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Hum Biol. 2000 Feb;72(1):201-28.

Tibetan and Andean patterns of adaptation to high-altitude hypoxia.

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Department of Anthropology, Case Western Reserve University, Cleveland, OH 44106-7125, USA.


Understanding the workings of the evolutionary process in contemporary humans requires linking the evolutionary history of traits with their current genetics and biology. Unusual environments provide natural experimental settings to investigate evolution and adaptation. The example of high-altitude hypoxia illustrates some of the progress and many of the remaining challenges for studies of evolution in contemporary populations. Current studies exemplify the frequently encountered problem of determining whether large, consistent population differences in mean values of a trait reflect genetic differences. In this review I describe 4 quantitative traits that provide evidence that indigenous populations of the Tibetan and Andean plateaus differ in their phenotypic adaptive responses to high-altitude hypoxia. These 4 traits are resting ventilation, hypoxic ventilatory response, oxygen saturation, and hemoglobin concentration. The Tibetan means of the first 2 traits were more than 0.5 standard deviation higher than the Aymara means, whereas the Tibetan means were more than 1 standard deviation lower than the Aymara means for the last 2 traits. Quantitative genetic analyses of within-population variance revealed significant genetic variance in all 4 traits in the Tibetan population but only in hypoxic ventilatory response and hemoglobin concentration in the Aymara population. A major gene for oxygen saturation was detected among the Tibetans. These findings are interpreted as indirect evidence of population genetic differences. It appears that the biological characteristics of sea-level humans did not constrain high-altitude colonists of the 2 plateaus to a single adaptive response. Instead, microevolutionary processes may have operated differently in the geographically separated Tibetan and Andean populations exposed to the same environmental stress. Knowledge of the genetic bases of these traits will be necessary to evaluate these inferences. Future research will likely be directed toward determining whether the population means reflect differences identified at the chromosomal level. Future research will also likely consider the biological pathways and environmental influences linking genotypes to phenotypes, the costs and benefits of the Tibetan and Andean patterns of adaptation, and the question of whether the observed phenotypes are indeed adaptations that enhance Darwinian fitness.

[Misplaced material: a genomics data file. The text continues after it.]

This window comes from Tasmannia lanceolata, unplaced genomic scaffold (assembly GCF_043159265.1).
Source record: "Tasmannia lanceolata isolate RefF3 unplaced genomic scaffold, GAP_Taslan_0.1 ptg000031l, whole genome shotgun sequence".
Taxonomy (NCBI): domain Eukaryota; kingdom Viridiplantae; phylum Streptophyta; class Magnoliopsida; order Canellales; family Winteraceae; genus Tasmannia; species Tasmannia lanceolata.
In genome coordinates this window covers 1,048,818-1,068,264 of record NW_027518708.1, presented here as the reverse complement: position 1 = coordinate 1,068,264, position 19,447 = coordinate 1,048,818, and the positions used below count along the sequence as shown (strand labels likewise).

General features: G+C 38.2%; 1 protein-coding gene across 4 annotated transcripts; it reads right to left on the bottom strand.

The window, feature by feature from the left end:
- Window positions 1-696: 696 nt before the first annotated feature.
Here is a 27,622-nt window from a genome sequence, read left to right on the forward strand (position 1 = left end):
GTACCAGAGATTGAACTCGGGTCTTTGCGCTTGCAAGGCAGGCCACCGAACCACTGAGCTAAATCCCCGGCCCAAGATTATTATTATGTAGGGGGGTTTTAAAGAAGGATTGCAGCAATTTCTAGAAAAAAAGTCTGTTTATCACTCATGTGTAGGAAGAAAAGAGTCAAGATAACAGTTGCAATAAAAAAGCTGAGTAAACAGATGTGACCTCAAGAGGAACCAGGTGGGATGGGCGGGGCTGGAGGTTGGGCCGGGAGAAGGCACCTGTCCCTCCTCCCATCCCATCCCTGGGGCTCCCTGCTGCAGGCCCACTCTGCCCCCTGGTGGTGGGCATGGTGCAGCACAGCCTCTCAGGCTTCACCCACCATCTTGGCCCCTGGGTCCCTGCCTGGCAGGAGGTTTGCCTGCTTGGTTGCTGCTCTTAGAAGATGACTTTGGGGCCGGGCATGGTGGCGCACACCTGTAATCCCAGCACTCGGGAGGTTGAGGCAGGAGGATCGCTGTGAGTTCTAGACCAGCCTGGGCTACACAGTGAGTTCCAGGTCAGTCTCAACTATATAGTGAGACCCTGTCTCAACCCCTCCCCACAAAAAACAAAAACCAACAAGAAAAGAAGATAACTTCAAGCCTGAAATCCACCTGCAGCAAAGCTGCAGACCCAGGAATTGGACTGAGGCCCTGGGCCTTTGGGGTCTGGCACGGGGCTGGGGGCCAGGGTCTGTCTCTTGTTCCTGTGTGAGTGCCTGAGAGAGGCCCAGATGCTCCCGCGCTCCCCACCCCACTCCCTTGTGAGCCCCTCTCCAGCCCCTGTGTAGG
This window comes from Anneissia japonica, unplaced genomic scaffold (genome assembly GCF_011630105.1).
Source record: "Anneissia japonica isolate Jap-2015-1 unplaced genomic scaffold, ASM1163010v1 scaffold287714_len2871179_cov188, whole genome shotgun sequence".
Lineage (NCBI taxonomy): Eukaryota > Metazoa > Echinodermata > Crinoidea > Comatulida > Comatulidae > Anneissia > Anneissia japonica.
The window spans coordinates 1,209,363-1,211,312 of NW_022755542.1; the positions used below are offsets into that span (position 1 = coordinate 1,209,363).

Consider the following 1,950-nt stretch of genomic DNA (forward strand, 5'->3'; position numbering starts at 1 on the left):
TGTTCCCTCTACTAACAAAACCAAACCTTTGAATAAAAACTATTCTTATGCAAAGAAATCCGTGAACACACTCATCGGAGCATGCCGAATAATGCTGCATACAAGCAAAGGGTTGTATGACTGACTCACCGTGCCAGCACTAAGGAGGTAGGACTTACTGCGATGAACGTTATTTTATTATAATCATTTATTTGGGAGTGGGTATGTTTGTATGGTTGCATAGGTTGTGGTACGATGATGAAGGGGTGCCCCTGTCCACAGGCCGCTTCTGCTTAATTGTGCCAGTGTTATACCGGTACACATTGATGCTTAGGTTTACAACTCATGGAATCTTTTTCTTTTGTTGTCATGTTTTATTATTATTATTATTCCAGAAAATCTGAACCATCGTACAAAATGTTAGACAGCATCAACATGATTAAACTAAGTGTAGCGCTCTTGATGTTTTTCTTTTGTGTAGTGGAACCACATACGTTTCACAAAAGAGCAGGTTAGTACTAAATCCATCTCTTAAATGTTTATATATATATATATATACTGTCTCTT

[Indexed for MEDLINE]

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